Throughout the world, almost every culture has some favorite yeast bread. It is an ancient method of leavening or raising the loaf to be fluffy, soft and easily eaten.
Let’s consider the ancient breads, when the flour was milled on grinding stones and often included grit or sand created during the milling. When eating bread it was often chewy or hard, and eating it was like sandpaper, grinding down the teeth. Leavening with yeast made it possible to reduce the effect of the grit.
Yeast had other benefits. Producing yeast breads led to the development of beer, which made consuming liquids safer than drinking water from rivers and streams. Images on ancient Egyptian tomb walls tell the story. Further, the development of bread paired with advancement in tilemaking and bricks, the same kilns used for those also used for breadbaking.
Yeast breads are at the root of cooking, baking, recipes, and the development of agriculture. Enjoy them and learn about them.
Flour: All-purpose flour is the most widely used flour. It contains a special protein called gluten the structure builder of bread. When mixed with liquid and kneaded or beaten, the gluten stretches and gives elasticity to the dough by trapping bubbles of gas formed by the yeast. Some flours, such as rye and whole wheat, lack sufficient gluten and usually are used in combination with all-purpose flour.
Self rising flour, which already contains leavening and salt, is not often recommended for yeast breads. However, all recipes were tested with self rising flour; adjustments are indicated when necessary.
Yeast: Yeast is a live plant that gives off a gas that makes dough rise: It is very sensitive-too much heat will kill it, but cold will stunt its growth. Yeast is available in several forms: regular active dry yeast, quick-acting active dry yeast and compressed yeast. All of our recipes have been tested with dry yeast. Most of the recipes follow the traditional method of dissolving the yeast in warm water (105 to 115F). However, some recipes yield better results by mixing the yeast with the flour, then beating in very warm water (120 to 130 degrees F).
Liquids: Water or milk are the most commonly used liquids. Water gives bread a crisper crust; milk, a velvety texture and added nutrients.
Sweeteners: Sugar, honey or molasses provide “food” for the yeast, enhance flavor and help brown the crust.
Salt: A flavor agent that is needed to control the growth of the yeast and prevent overrising, which can cause the bread to collapse.
Fat: Added to contribute to tenderness and flavor.
Eggs: For flavor, richness and color, eggs are sometimes added.
There are basically two kinds of yeast doughs: kneaded and batter. Both doughs need to rise before shaping and baking. To let dough rise, cover and keep in a warm, draft-free place. If necessary, place covered bowl of dough on wire rack over a bowl of warm water.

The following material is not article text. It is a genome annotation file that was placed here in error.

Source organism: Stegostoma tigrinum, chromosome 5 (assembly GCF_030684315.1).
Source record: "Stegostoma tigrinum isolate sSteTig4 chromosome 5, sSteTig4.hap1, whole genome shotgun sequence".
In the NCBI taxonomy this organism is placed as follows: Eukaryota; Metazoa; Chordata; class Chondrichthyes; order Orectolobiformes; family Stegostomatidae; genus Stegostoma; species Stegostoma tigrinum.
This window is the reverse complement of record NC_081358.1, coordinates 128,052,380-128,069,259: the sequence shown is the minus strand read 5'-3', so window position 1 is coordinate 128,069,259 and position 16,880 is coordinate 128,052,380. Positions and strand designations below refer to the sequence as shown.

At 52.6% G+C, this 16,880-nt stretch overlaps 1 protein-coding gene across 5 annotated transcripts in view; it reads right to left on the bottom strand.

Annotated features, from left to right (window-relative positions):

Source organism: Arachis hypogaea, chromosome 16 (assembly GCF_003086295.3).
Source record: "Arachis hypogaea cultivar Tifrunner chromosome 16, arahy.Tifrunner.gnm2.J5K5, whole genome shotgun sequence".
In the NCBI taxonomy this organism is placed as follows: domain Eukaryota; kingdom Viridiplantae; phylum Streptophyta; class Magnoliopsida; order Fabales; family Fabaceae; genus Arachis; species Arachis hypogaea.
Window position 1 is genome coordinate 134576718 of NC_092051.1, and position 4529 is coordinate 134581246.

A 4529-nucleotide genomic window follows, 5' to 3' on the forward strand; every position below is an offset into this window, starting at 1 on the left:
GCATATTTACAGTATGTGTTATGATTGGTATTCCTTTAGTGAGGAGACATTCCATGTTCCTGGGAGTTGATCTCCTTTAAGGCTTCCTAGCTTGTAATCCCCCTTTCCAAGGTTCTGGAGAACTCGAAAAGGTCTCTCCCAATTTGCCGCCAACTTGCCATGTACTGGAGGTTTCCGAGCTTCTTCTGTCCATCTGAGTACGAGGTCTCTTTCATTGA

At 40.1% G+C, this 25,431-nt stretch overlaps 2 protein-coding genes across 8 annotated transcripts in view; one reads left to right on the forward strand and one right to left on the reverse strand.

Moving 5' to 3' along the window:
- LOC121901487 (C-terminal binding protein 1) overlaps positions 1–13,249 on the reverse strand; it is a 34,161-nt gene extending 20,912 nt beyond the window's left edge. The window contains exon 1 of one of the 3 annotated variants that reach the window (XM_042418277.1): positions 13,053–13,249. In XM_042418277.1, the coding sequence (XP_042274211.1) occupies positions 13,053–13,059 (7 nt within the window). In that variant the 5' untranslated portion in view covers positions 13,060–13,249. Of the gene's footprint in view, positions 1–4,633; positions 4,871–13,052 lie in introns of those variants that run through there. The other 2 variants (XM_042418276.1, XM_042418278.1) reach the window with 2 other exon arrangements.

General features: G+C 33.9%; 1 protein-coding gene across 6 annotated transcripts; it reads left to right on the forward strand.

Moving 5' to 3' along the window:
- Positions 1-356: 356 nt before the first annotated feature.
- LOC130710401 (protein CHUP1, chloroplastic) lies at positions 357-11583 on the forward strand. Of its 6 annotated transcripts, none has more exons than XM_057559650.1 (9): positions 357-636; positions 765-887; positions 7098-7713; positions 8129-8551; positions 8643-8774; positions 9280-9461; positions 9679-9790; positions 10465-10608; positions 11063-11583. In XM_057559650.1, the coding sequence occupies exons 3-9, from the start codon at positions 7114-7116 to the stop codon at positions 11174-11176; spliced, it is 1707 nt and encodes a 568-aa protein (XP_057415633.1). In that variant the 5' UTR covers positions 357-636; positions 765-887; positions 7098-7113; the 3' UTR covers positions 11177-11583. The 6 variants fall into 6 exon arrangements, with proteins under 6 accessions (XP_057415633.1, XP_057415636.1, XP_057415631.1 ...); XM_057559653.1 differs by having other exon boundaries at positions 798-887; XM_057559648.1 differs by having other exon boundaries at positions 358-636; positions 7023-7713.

Kneaded dough: Kneading develops the gluten and results in bread with an even texture and a smooth, nicely rounded top.
After first addition of flour has been beaten in, dough will be very soft and will fall in “sheets” off rubber spatula.
The second addition of flour makes the dough stiff enough to knead. Mix in only enough flour so dough leaves side of the bowl.
To knead, fold dough toward you. With heels of hands, push dough away with short rocking motions. Give dough a quarter turn; repeat.
When dough is properly kneaded, it will feel elastic and the top will be smooth with some blisters appearing on the surface.
Dough should rise until double. Test by pressing fingertips 1/2 inch into dough. If impression remains, dough has risen enough.
Punch down center of dough with your fist. Fold dough over and form into a ball. This releases large air bubbles to produce a finer texture.
If dough is not sufficiently kneaded, the bread will be coarse, heavy, crumbly, and dry.
Batter dough: Batter breads are really shortcut no-knead yeast breads. Because less flour is used, the dough is stickier; instead of being kneaded, it is beaten with a mixer with the first addition of flour.
The batter is generally not shaped but spread in the pan. The bread has a coarser texture and pebbled surface.
REFRIGERATING YEAST DOUGH:
Yeast dough made with water (except. plain bread dough) can be refrigerated up to 5 days. However, if milk and at least 1/4 cup sugar are used, refrigerate no longer than 3 days. After mixing dough, grease top well. Cover with moistureproof wrap, then a damp cloth. Keep cloth damp during storage. When ready to bake, shape dough; let rise until double, 1 1/2 to 2 hours. Bake as directed.
Use loaf pans of anodized aluminum, darkened metal glass for bread with well-browned crusts.
Shiny cookie sheets or muffin cups produce sweet rolls u tender, golden brown crusts.
Stagger loaf pans on a lower shelf of the oven so they do not touch sides of the oven or each other.
The top of each pan should be level with, or slightly above, the middle of the oven.
If baking round loaves on a cookie sheet, place the sheet on the center rack.
Doneness is determined by tapping the crust. The loaf will have a hollow sound when done.
Remove loaves from pans immediately and place on wire racks away from draft. to cool.
For a shiny, soft crust, brush just-baked loaf with margarine, butter or shortening.
Bread and rolls can be stored in airtight containers in a cool dry place for 5 to 7 days. Refrigerate only in hot, humid weather. Breads can be stored, tightly wrapped in moistureproof or vaporproof material, labeled and dated, in the freezer for 2 to 3 months. To thaw, let stand wrapped at room temperature for 2 to 3 hours.